This page is an on-line demo of our recent research results on monaural musical sound source separation. Full presentation of results and method is in our paper entitled:
"MaD TwinNet: Masker-Denoiser Architecture with Twin Networks for Monaural Sound Source Separation"
and presented at the IEEE International Joint Conference on Neural Networks/World Congress on Computational Intelligence (IJCN/WCCI) 2018 . Get the BiBTeX record here.
Our work is about separating a sigle musical source from a musical mixture. That is, given a single channel (i.e. monaural) musical mixture (i.e. a music song), our method extracts a single source from that mixture, as closely as possible to the original track of that single source.
For evaluating our method, we focus on the singing voice separation. That is, given a musical mixture, we separate the singing voice from the mixture as closely as possible to the original track of the singing voice.
Not caring for details, just want the demo? Click here and go to the demonstration!
Our method is based on our previously proposed Masker-Denoiser architecture, augmented with the recently proposed Twin Network. Thus, the "MaD" is from the "Masker-Denoiser" and TwinNet from the Twin Network.
Below you can see an illustration of our method.
Our method accepts as an input the audio mixture. After the initial pre-processing (e.g. time-frequency transformation, more info at the paper), the masker accepts as an input the magnitude spectrogram of the mixture.
Then, the Masker predicts and applies a time-frequency mask to its input and outputs a first estimate of the magnitude spectrogram of the singing voice. This first estimate is then given as an input to the Denoiser.
The Denoiser predicts and applies a time-frequency denoising filter. This filter aims at removing interferences, artifacts, and (in general) any other noise introduced to the first estimate of the singing voice.
After the application of the denoising filter by the denoiser, the now cleaned estimated of the magnitude spectrogram of the singing voice is turned back to audio samples by the output processing.
The recently proposed TwinNet is an effective way to make a recurrent neural network (RNN) to anticipate for upcoming patterns, i.e. to make the RNN to be able to respond better to the future, by learning global structures of the singing voice.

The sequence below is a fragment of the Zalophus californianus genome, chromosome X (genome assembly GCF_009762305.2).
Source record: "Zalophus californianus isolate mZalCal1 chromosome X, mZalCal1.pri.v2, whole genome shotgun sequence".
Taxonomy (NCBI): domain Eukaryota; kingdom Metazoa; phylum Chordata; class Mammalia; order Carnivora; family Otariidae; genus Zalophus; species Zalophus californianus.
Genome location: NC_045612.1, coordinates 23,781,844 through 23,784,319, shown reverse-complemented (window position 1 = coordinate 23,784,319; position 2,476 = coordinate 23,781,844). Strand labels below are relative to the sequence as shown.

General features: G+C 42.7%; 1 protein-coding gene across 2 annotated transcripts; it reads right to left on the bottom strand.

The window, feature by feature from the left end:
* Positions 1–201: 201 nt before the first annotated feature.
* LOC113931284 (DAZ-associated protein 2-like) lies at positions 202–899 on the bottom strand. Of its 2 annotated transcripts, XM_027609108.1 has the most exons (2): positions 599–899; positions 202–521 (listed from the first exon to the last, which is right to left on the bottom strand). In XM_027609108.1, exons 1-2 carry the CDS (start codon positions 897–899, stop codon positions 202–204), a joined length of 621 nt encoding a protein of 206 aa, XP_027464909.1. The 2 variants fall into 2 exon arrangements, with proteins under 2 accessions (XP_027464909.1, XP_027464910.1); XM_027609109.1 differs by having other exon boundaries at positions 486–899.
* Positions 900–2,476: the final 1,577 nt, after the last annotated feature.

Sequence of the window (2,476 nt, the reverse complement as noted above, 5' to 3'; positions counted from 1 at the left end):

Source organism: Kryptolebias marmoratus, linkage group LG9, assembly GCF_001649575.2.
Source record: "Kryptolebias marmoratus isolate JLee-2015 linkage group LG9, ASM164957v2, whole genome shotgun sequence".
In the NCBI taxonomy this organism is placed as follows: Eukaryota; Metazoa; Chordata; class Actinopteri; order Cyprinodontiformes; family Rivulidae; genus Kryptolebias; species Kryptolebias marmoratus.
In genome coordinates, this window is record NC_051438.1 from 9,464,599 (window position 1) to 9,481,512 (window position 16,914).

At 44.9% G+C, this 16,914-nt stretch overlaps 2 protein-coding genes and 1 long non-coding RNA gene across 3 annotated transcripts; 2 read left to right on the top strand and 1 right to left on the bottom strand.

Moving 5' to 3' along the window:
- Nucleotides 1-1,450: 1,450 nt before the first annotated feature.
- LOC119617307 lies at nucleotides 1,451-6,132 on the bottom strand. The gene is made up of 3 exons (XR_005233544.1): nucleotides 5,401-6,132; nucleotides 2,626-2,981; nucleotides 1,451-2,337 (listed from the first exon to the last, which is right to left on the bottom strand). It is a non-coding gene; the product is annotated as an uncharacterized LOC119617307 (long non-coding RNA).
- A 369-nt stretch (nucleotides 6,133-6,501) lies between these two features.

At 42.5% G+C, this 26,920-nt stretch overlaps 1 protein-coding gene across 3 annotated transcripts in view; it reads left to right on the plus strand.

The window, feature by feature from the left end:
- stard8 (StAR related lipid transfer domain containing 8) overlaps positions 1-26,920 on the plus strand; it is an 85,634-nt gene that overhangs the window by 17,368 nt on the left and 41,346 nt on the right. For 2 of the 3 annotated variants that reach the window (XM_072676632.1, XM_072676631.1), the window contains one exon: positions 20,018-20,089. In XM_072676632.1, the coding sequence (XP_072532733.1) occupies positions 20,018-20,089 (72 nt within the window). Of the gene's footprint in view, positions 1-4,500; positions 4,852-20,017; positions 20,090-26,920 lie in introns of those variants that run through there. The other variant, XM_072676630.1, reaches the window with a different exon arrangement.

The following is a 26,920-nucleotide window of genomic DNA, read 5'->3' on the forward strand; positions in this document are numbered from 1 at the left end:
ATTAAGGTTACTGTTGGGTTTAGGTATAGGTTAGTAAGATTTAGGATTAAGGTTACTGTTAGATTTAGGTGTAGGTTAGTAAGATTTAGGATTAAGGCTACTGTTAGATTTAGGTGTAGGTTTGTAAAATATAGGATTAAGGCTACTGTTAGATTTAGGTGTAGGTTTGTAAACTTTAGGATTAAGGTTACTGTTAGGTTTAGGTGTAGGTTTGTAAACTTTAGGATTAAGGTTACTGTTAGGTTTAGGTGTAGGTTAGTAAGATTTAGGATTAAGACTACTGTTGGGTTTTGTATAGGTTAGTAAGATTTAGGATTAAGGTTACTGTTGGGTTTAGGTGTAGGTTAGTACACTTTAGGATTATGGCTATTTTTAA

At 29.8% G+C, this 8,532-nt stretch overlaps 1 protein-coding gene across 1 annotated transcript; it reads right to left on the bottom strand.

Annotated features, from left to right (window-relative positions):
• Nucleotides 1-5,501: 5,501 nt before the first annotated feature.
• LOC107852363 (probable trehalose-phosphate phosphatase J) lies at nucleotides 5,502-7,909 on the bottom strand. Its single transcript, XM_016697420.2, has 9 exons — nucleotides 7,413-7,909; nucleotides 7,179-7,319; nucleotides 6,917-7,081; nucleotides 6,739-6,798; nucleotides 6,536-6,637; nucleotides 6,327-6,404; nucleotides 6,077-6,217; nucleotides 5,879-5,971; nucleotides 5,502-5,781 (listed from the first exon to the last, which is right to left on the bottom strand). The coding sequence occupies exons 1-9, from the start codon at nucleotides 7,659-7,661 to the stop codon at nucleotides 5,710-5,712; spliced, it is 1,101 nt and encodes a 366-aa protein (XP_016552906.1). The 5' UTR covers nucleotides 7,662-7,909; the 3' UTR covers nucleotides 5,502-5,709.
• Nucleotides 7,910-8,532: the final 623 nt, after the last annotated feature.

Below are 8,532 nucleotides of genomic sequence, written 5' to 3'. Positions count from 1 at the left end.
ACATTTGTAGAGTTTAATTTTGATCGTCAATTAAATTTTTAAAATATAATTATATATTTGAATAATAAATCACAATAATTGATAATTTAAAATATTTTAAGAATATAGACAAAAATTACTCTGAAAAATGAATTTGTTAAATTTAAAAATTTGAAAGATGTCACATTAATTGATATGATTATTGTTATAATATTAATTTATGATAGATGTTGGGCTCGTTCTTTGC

We adopted the TwinNet as a way to make the MaD learn to anticipate the strong temporal patterns and structures of music.
Below you can actually listen the performance of our method! We have a set of songs and for each one, we offer for listening the original mixture (i.e. the song), the original voice, and the voice as is separated by our method.
Must be mentioned that we did not do any kind of extra post-processing to the files. You will just hear the actual, unprocessed, output of our method.
|Signe Jakobsen||What Have You Done To Me||Rock Singer-Songwriter|
|Fergessen||Back From The Start||Melodic Indie Rock|
|James Elder & Mark M Thompson||The English Actor||Indie Pop|
|Leaf||Come around||Atmospheric Indie Pop|
In other words, from what data our method learned, on what data it is tested, and how well it performed from an objective perspective?
In order to train our method, we used the development subset of the Demixing Secret Dataset (DSD), which consists of 50 mixtures with their corresponding sources, plus music stems from MedleyDB.
For testing our method, we used the testing subset of the DSD, consisting of 50 mixtures and their corresponding sources.
We objectively evaluated our method using the signal-to-distortion ratio (SDR), signal-to-interference ratio (SIR), and signal-to-artifacts ratio (SAR). The results can be seen at the table below.
We would like to kindly acknowledge all those that supported and helped us for this work.